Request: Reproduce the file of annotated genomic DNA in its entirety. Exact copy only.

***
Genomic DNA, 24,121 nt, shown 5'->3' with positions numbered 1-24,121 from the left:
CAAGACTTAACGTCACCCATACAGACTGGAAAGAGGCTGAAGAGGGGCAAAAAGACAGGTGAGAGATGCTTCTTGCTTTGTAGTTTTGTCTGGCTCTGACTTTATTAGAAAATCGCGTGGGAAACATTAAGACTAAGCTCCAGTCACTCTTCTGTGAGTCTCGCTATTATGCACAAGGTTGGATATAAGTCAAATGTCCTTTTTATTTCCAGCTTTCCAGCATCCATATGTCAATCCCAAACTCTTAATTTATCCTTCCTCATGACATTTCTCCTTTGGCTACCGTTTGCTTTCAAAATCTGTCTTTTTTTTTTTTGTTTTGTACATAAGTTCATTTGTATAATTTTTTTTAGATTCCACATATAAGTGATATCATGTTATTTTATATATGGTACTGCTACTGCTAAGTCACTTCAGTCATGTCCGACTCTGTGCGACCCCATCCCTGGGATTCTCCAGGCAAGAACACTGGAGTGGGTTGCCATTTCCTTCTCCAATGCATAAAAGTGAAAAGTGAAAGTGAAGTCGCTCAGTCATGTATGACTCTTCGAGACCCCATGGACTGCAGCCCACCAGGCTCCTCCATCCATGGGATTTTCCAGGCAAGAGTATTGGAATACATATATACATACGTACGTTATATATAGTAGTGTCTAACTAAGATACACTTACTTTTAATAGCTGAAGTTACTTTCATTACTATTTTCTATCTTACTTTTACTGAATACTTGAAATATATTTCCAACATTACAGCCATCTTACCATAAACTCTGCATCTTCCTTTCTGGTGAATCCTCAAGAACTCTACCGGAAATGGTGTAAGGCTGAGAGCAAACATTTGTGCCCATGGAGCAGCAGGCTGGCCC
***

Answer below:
Genomic DNA, 24,121 nt, shown 5'->3' with positions numbered 1-24,121 from the left:
CAAGACTTAACGTCACCCATACAGACTGGAAAGAGGCTGAAGAGGGGCAAAAAGACAGGTGAGAGATGCTTCTTGCTTTGTAGTTTTGTCTGGCTCTGACTTTATTAGAAAATCGCGTGGGAAACATTAAGACTAAGCTCCAGTCACTCTTCTGTGAGTCTCGCTATTATGCACAAGGTTGGATATAAGTCAAATGTCCTTTTTATTTCCAGCTTTCCAGCATCCATATGTCAATCCCAAACTCTTAATTTATCCTTCCTCATGACATTTCTCCTTTGGCTACCGTTTGCTTTCAAAATCTGTCTTTTTTTTTTTTGTTTTGTACATAAGTTCATTTGTATAATTTTTTTTAGATTCCACATATAAGTGATATCATGTTATTTTATATATGGTACTGCTACTGCTAAGTCACTTCAGTCATGTCCGACTCTGTGCGACCCCATCCCTGGGATTCTCCAGGCAAGAACACTGGAGTGGGTTGCCATTTCCTTCTCCAATGCATAAAAGTGAAAAGTGAAAGTGAAGTCGCTCAGTCATGTATGACTCTTCGAGACCCCATGGACTGCAGCCCACCAGGCTCCTCCATCCATGGGATTTTCCAGGCAAGAGTATTGGAATACATATATACATACGTACGTTATATATAGTAGTGTCTAACTAAGATACACTTACTTTTAATAGCTGAAGTTACTTTCATTACTATTTTCTATCTTACTTTTACTGAATACTTGAAATATATTTCCAACATTACAGCCATCTTACCATAAACTCTGCATCTTCCTTTCTGGTGAATCCTCAAGAACTCTACCGGAAATGGTGTAAGGCTGAGAGCAAACATTTGTGCCCATGGAGCAGCAGGCTGGCCC